What US states have no speed limit?
Lawmakers in some states see a need for higher speed limits
April 19, 2023 Updated Wed., April 19, 2023 at 8:22 p.m.
By Leigh Giangreco Stateline.org
Ohio Republican Gov. Mike DeWine didn’t mince words last month when he weighed in on a legislative plan to increase speed limits on certain Ohio highways: He was a no.
“Every expert that you talk to can tell you that the data clearly shows that if we increase the speed limit, even only by 5 miles per hour, there will be people who will die in Ohio that would not have died if we kept the speed limit where it is today,” DeWine told reporters.
Ohio lawmakers abandoned the speed limit proposal. But in at least five other states – Indiana, New York, North Carolina, North Dakota and West Virginia – state legislators have pushed similar speed limit hikes this year, even as traffic fatalities have climbed to their highest level in nearly two decades.
There were 43,000 traffic deaths across the country in 2021, a 16-year high, according to data from the National Highway Traffic Safety Administration.
Most American drivers spent less time in their vehicles during the early months of the COVID-19 pandemic. But those who did drive the emptier streets were more likely to engage in dangerous behaviors such as texting, speeding, running red lights and driving under the influence, according to a 2022 report from the American Automobile Association.
“It’s the worst possible time to be raising the maximum speed limit on any road in the U.S.,” said Jacob Nelson, director of traffic safety, advocacy and research at AAA.
Road fatalities are up despite infrastructure countermeasures such as rumble strips and state legislation prohibiting dangerous behaviors such as texting while driving, Nelson added.
While it’s true that advanced assistance technologies on newer vehicles have made driving safer, the average age of an American’s car is a little over 12 years old, “which means that only the wealthiest Americans can access vehicles that have these technologies on them,” Nelson said.
Even with an advanced car, said Chuck Farmer, vice president of research and statistical services at the Insurance Institute for Highway Safety, drivers who speed decrease the time available to correct their mistakes or react to the actions of other drivers.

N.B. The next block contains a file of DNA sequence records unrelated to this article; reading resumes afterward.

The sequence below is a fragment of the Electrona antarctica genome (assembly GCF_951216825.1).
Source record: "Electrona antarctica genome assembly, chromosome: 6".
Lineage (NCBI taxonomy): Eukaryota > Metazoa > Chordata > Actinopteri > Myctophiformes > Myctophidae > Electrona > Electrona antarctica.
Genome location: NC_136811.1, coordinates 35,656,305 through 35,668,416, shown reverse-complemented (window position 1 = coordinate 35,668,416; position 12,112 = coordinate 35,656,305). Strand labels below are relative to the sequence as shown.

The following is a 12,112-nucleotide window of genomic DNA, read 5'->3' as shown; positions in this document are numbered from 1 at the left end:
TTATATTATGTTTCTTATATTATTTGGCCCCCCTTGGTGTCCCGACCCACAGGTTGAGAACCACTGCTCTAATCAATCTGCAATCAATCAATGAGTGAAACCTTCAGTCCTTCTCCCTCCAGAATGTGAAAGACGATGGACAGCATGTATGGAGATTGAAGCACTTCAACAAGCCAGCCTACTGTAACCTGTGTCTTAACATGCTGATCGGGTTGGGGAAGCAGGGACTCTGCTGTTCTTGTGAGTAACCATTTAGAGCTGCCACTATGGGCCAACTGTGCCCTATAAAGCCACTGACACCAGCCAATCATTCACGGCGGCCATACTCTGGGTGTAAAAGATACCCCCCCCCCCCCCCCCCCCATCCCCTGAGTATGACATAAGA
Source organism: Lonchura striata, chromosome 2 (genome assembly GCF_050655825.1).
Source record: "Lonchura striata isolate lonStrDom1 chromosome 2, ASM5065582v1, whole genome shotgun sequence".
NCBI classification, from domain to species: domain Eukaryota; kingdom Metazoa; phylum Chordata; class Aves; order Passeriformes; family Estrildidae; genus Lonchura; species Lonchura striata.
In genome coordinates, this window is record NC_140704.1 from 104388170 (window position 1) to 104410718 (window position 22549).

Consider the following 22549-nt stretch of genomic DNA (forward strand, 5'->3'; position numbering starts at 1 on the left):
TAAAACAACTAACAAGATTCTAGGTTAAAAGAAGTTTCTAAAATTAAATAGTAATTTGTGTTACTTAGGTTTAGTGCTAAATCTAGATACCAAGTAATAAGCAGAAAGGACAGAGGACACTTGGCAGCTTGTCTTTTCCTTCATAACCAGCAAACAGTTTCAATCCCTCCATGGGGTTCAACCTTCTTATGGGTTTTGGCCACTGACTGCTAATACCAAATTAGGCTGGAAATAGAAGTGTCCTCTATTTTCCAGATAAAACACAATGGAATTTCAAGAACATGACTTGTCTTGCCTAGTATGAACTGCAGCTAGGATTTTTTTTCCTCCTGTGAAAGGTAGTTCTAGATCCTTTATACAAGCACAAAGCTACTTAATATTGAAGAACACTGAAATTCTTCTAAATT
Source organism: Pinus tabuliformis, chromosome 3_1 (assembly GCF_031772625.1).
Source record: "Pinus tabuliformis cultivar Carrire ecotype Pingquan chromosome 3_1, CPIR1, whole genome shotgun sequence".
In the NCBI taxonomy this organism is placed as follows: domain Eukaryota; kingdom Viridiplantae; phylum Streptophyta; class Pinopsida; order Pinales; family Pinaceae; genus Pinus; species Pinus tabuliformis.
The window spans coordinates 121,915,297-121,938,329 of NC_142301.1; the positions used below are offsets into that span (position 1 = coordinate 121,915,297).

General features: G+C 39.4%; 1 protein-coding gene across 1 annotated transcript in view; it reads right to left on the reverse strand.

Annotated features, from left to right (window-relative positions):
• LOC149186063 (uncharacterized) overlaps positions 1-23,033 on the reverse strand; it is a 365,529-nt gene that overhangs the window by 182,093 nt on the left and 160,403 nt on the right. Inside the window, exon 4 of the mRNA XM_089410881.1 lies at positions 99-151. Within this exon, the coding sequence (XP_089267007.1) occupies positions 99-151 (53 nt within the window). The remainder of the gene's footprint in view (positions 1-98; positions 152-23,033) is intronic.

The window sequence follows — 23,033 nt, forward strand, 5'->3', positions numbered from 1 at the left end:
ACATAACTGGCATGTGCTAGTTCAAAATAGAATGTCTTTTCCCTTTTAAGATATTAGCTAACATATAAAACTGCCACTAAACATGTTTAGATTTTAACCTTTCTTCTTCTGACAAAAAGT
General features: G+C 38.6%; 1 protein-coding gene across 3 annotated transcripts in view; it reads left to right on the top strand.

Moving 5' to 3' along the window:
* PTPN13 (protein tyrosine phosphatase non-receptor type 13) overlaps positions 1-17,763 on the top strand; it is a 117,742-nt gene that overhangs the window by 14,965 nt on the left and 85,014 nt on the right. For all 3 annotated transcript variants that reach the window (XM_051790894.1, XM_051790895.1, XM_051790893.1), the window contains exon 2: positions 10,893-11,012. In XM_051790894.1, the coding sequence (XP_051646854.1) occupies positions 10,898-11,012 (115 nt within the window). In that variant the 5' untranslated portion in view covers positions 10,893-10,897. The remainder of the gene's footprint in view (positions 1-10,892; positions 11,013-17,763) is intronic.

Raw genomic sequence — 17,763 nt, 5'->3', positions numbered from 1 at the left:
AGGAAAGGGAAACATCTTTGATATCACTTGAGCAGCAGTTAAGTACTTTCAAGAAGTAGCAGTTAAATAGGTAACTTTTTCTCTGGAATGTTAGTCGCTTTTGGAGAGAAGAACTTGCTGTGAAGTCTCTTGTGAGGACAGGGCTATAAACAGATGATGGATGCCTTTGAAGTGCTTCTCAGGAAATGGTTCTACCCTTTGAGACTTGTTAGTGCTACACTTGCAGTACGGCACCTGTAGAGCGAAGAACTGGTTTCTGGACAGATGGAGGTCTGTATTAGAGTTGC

“Then once you do react, your brakes take longer to stop the car because you’re going faster, and should you hit something, you’re going to hit it with a lot more energy,” Farmer said.
“That increases your chance of injury and death.”
But supporters of higher limits dismiss the idea that relaxing the rules will lead to more fatalities; some even argue the opposite.
While some drivers try to follow speed limits, they point out, many others ignore them if a higher speed seems safe and appropriate on a particular road. This can prompt the drivers who want to go faster to weave through traffic as they try to pass slower vehicles.
“Slower driving is absolutely safer,” Stephen Boyles, a civil engineering professor at the University of Texas at Austin, wrote in an email to Stateline. “However, there are questions about whether lowering a speed limit actually slows down drivers. Differences in speeds among drivers are also dangerous: it leads to tailgating, lane changing, passing, and other dangerous maneuvers.”
Boyles said many engineers recommend a “rational speed limit” approach, based on observing traffic and setting the limit to the 85th percentile, or picking a limit so that only 1 in 7 vehicles is driving faster than that.
In New York state, Republican state Sen. Thomas O’Mara emphasized the dangers of speed differences in pushing a bill that would increase the maximum speed limit on certain roads from 65 mph to 70 mph. O’Mara represents some or all of five rural counties in western New York along the Pennsylvania border. He emphasizes that the change would apply to roads in districts like his, rather than in congested urban areas.
“This would, I believe, put vehicles more within a similar speed range … as well as just doing something that would maybe make New Yorkers lives just a little bit easier by being able to get to their destination faster,” O’Mara said of his bill.
At least eight states have speed limits on rural instates that go up to 80 mph on certain segments, according to the Insurance Institute for Highway Safety.
The higher limits are particularly popular in Western states such as Nevada, South Dakota and Utah.
Some states, including Montana and Nevada, had no speed limits at all until 1974, when Congress and President Richard Nixon set a maximum of 55 mph on all interstate roads. A desire to save energy in the wake of the 1973 oil embargo, not safety, was the impetus for the 55-mph limit. But road fatalities dropped by 16.4% between 1973 and 1974.
The federal government leaned on states to comply with the speed limit law by tying it to highway funding.